IMDb > The Beat That My Heart Skipped (2005)
De battre mon coeur s'est arrêté
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The Beat That My Heart Skipped (2005) More at IMDbPro »De battre mon coeur s'est arrêté (original title)

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Overview

User Rating:
7.3/10   13,218 votes »
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Up 2% in popularity this week. See why on IMDbPro.
Director:
Writers:
Jacques Audiard (scenario) &
Tonino Benacquista (scenario) ...
(more)
Contact:
View company contact information for The Beat That My Heart Skipped on IMDbPro.
Release Date:
16 March 2005 (France) See more »
Plot:
Will Thomas still lead a life of crime and cruelty, just like his thuggish father, or will he pursue his dream of becoming a pianist? Full summary » | Full synopsis »
Plot Keywords:
Awards:
Won BAFTA Film Award. Another 19 wins & 11 nominations See more »
NewsDesk:
(137 articles)
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User Reviews:
Grace From Gracelessness See more (70 total) »

Cast

  (in credits order)

Romain Duris ... Thomas Seyr

Niels Arestrup ... Robert Seyr

Jonathan Zaccaï ... Fabrice
Gilles Cohen ... Sami

Linh Dan Pham ... Miao Lin

Aure Atika ... Aline

Emmanuelle Devos ... Chris
Anton Yakovlev ... Minskov

Mélanie Laurent ... Minskov's Girlfriend
Agnès Aubé ... Woman
Etienne Dirand ... Old Man
Denis Falgoux ... Metreur
Serge Onteniente ... Man
Sandy Whitelaw ... Mr. Fox
Emmanuel Finkiel ... Conservatory Professor
Jian-Zhang ... Jean-Pierre

Omar Habib ... Assad
Jamal Djabou ... Mounir
Vladislav Galard ... Clerk

Walter Shnorkell ... Verodin
Marianne Puech ... Notaire
Alphonse Cemin ... Pianist
rest of cast listed alphabetically:
David Birgé-Cotte ... Tom enfant
Estelle Brattesani ... Passante
Justine Le Pottier

Aleksandra Yermak ... Audience member (uncredited)
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Directed by
Jacques Audiard 
 
Writing credits
Jacques Audiard (scenario) &
Tonino Benacquista (scenario)

James Toback (earlier screenplay: d'après le film "Fingers" écrit et réalisé par)

Produced by
Pascal Caucheteux .... producer
 
Original Music by
Alexandre Desplat 
 
Cinematography by
Stéphane Fontaine 
 
Film Editing by
Juliette Welfling 
 
Casting by
Richard Rousseau 
Marion Touitou 
 
Production Design by
François Emmanuelli 
 
Set Decoration by
Marie Cheminal 
Sandrine Mauvezin 
 
Costume Design by
Virginie Montel 
 
Makeup Department
Laurence Boulet .... additional hair assistant
Pierre Chavialle .... key hair stylist
Isabelle Goulliart .... additional makeup artist
Frédérique Ney .... key makeup artist
Dorota Okulicz .... additional makeup artist (as Dorota Okulicz-Kozaryn)
Emmanuel Pitois .... special makeup effects artist
 
Production Management
Martine Cassinelli .... production manager
Laurencina Lam .... post-production manager
Claire Langmann .... general manager
Patrick Le Goc .... unit manager
Thibault Spiral .... assistant unit manager
Monica Taverna .... assistant production manager
Monica Taverna .... assistant unit manager
 
Second Unit Director or Assistant Director
Vincent Dachet .... second assistant director
Denis Kralj .... assistant director: location
Christelle Lahaye .... additional assistant director
Félicie Leguay .... assistant director trainee
Serge Onteniente .... first assistant director
 
Art Department
Stéphane Becimol .... assistant decorator
Marie Cheminal .... set dresser
Florent Coulbouée .... carpenter
Christophe Deyris .... carpenter
David Fargot .... painter
Stéphanie Fortunato .... art department
Antoine Galinié .... props
Jean-Michel Guerrin .... carpenter
Jean-Michel Guérin .... constructor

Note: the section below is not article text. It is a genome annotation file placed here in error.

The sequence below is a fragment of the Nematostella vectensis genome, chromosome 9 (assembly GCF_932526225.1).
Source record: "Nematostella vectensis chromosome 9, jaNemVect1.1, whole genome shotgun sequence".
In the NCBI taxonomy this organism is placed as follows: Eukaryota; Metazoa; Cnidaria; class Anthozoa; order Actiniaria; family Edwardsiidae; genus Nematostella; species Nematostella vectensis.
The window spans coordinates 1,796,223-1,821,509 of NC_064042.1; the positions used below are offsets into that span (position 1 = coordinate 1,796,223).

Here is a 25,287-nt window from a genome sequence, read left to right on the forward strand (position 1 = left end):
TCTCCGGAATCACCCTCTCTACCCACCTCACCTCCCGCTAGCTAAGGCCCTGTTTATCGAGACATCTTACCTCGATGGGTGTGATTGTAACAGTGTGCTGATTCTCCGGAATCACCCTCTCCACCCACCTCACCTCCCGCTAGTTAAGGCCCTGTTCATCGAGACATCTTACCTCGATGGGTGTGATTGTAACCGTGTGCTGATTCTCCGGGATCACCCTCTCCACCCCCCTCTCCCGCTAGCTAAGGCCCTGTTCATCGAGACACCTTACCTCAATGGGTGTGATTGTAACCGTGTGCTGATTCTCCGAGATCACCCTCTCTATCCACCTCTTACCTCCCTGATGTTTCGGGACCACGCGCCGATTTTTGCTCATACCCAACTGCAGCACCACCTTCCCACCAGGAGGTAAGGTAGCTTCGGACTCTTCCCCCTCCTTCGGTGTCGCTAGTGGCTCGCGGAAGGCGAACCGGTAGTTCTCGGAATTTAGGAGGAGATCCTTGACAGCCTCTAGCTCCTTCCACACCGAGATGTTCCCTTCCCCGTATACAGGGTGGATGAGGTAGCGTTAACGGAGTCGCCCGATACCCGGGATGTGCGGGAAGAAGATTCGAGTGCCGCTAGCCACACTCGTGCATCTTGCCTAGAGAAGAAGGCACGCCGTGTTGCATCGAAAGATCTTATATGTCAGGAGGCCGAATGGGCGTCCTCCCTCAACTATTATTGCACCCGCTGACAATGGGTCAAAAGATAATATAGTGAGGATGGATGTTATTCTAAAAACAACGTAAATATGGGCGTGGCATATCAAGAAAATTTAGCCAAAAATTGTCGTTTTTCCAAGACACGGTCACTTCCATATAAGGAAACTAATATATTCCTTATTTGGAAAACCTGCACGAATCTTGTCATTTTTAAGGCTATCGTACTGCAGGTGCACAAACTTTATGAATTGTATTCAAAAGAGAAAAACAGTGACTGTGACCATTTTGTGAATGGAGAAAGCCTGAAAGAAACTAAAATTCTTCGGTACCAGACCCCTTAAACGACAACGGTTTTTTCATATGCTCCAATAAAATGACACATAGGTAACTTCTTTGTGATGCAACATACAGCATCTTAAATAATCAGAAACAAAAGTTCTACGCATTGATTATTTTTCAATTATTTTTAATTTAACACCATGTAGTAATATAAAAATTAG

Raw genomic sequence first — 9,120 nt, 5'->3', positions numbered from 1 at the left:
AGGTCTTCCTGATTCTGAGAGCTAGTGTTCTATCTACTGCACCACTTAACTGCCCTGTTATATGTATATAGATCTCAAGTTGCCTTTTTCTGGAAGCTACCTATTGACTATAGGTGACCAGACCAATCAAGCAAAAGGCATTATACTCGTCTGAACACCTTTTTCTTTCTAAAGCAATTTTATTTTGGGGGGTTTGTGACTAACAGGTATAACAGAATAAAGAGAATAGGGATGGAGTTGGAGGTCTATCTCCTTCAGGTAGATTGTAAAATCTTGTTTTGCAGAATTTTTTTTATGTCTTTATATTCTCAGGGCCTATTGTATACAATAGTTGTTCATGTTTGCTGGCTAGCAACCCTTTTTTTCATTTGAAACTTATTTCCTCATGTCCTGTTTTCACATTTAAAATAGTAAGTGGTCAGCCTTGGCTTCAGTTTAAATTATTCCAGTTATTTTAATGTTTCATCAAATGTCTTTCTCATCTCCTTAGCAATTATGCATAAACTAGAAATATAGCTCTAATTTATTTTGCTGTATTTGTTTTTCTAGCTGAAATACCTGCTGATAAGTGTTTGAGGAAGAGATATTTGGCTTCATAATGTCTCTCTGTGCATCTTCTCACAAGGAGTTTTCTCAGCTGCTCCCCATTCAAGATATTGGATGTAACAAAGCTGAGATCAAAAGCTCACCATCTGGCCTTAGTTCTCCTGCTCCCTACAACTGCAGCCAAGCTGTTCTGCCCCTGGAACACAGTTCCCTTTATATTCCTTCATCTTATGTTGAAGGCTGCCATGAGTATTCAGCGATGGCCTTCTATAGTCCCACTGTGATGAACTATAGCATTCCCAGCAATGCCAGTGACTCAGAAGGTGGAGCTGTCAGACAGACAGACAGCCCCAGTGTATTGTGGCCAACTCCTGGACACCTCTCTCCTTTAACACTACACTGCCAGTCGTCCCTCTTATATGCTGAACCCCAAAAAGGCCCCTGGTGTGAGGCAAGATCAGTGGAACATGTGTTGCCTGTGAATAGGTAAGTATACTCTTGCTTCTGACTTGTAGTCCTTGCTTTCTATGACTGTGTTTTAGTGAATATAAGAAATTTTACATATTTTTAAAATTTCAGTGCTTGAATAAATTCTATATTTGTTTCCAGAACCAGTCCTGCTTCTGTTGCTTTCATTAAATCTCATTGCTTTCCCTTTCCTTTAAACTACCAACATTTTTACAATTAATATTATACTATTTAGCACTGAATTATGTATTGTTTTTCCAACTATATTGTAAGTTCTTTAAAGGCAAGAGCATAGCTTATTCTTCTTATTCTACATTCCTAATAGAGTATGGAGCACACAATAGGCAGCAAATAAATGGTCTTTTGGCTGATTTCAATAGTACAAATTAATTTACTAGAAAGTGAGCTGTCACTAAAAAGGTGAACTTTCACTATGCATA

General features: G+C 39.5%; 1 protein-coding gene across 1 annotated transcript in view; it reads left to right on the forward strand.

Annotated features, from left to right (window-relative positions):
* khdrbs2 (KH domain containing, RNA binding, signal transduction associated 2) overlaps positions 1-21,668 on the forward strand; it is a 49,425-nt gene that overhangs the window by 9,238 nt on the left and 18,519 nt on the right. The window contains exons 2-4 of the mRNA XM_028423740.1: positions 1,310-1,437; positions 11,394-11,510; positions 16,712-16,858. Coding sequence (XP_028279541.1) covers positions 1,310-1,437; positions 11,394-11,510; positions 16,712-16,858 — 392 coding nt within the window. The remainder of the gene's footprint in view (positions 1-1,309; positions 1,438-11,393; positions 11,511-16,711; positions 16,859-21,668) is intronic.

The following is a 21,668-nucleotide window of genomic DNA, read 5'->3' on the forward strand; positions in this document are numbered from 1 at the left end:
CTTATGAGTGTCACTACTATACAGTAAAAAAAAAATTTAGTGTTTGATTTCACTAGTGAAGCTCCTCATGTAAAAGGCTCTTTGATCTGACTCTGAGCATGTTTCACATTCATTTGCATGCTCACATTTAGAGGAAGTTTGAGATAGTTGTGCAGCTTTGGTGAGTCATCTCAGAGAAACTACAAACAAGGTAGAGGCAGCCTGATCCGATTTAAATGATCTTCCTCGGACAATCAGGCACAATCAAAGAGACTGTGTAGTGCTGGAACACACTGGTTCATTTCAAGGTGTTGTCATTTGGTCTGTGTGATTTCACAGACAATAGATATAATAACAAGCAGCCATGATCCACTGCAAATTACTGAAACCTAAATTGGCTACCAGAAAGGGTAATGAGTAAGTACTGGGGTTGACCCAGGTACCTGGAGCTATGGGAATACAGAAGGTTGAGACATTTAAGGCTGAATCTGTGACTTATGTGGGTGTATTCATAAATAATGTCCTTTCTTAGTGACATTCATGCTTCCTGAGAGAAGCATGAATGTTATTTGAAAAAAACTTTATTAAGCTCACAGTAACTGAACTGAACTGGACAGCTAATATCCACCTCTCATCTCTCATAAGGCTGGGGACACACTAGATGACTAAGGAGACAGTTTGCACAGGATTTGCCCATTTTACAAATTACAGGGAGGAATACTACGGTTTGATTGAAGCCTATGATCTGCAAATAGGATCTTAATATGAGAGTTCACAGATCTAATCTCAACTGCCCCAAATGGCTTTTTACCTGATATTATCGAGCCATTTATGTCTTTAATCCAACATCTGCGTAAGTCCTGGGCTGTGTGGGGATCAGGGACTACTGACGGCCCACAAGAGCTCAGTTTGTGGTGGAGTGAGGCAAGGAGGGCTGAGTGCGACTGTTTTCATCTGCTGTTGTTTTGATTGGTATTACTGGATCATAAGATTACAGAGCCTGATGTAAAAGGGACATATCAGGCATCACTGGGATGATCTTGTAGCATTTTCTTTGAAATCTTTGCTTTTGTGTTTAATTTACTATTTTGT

Sophie Lampkin .... key painter
Thierry Lautout .... painter
Chloé Leguay .... assistant decorator
Sandrine Mauvezin .... set dresser
Christophe Perruchi .... property master
François Scala .... carpenter
Martinus Van Lunen .... construction manager
Jean-Claude Waeyaert .... carpenter (as Jean-Claude Waeyert)
 
Sound Department
Philippe Amouroux .... sound re-recording mixer
Jean-Philippe Angelini .... post-synchronisation
Nicolas Cantin .... boom operator
Nicolas d'Halluin .... sound recordist
Xavier Drouault .... foley artist
Isabelle Filippi .... post-synchronisation
Michel Filippi .... adr supervisor
Cyril Holtz .... sound re-recording mixer
Nikolas Javelle .... sound editor
Lionel Le Bras .... boom operator
Jean-Louis Lebras .... boom operator (as Jean-Louis Le Bras)
Alexis Leverve .... sound mixer
Vincent Milner .... foley artist
Johann Nallet .... sound recordist
Sandy Notarianni .... dialogue editor
Philippe Penot .... foley artist
Julien Sicart .... additional boom operator
Brigitte Taillandier .... sound
Pascal Villard .... supervising sound editor
Pascal Vonhatten .... sound recordist (as Pascal Von Hatten)
 
Special Effects by
Hubert Devinck .... rain effects
Philippe Hubin .... special effects supervisor
Philippe Hubin .... special effects
Denis Le Doyen .... rain effects
Sylvain Magnaud .... rain effects
 
Visual Effects by
Bertrand Levallois .... visual effects producer
 
Stunts
Alain Barbier .... stunts
Sybille Blouin .... stunts
Jean-Claude Bonnichon .... stunts
Michel Carliez .... stunt coordinator
Yves Girard .... stunts
Albert Goldberg .... stunts
Christian Hening .... stunts
Patrick Médioni .... stunts
 
Camera and Electrical Department
Arnaud Carney .... additional assistant camera
Marc Casi .... additional grip
Xavier Cholet .... gaffer
Marie Decourt .... second assistant camera
Aurélien Dubois .... second assistant camera: second unit
Isabelle Dumas .... first assistant camera
Jean-Bernard Josko .... additional grip
Malek Krimed .... assistant camera
Jean-Claude Lother .... still photographer
Luis Peralta .... additional electrician
Sébastien Plessis .... electrician
Luc Reyrolle .... electrician
Carlos Ribeiro .... additional grip
Stéphane Rouillon .... grip
Hervé Rousset .... additional grip
Christophe Sournac .... additional electrician
Joel Spinola .... electrician (as Joël Spinola)
Michel Strasser .... key grip
 
Casting Department
Cécile Chaspoul .... extras casting
Stéphanie Nataf .... extras casting
Marion Touitou .... casting assistant
 
Costume and Wardrobe Department
Olivia Lahougue .... wardrobe
Isabelle Pannetier .... costume supervisor
Paulette Ribot .... costumer
 
Editorial Department
Marie-Pierre Frappier .... assistant editor
Isabelle Julien .... color timer
Charlotte Mazzinghi .... intermediate color grader
Fabien Pascal .... color timer
Carlos Pinto .... second assistant editor
 
Music Department
Caroline Duris .... musical consultant
Frédéric Fortuny .... music consultant
Thomas Jamois .... soundtrack coordinator (uncredited)
Stéphane Reichart .... music scoring mixer: Soundtrack CD (uncredited)
 
Other crew
Pascal Bayse .... groupman
Eric Dupressoir .... groupman
Sylvia Pain .... production administrator